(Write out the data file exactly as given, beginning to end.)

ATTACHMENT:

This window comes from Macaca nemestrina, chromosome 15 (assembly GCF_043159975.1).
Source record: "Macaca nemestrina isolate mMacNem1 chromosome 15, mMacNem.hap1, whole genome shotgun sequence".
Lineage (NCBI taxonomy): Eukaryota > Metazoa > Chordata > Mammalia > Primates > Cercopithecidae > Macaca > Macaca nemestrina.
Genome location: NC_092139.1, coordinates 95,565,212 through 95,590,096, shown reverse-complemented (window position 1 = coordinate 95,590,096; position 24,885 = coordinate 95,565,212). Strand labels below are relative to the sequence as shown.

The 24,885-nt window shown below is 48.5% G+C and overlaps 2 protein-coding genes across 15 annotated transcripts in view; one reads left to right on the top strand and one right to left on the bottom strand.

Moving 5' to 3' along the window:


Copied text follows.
This window comes from Macaca nemestrina, chromosome 15 (assembly GCF_043159975.1).
Source record: "Macaca nemestrina isolate mMacNem1 chromosome 15, mMacNem.hap1, whole genome shotgun sequence".
Lineage (NCBI taxonomy): Eukaryota > Metazoa > Chordata > Mammalia > Primates > Cercopithecidae > Macaca > Macaca nemestrina.
Genome location: NC_092139.1, coordinates 95,565,212 through 95,590,096, shown reverse-complemented (window position 1 = coordinate 95,590,096; position 24,885 = coordinate 95,565,212). Strand labels below are relative to the sequence as shown.

The 24,885-nt window shown below is 48.5% G+C and overlaps 2 protein-coding genes across 15 annotated transcripts in view; one reads left to right on the top strand and one right to left on the bottom strand.

Moving 5' to 3' along the window: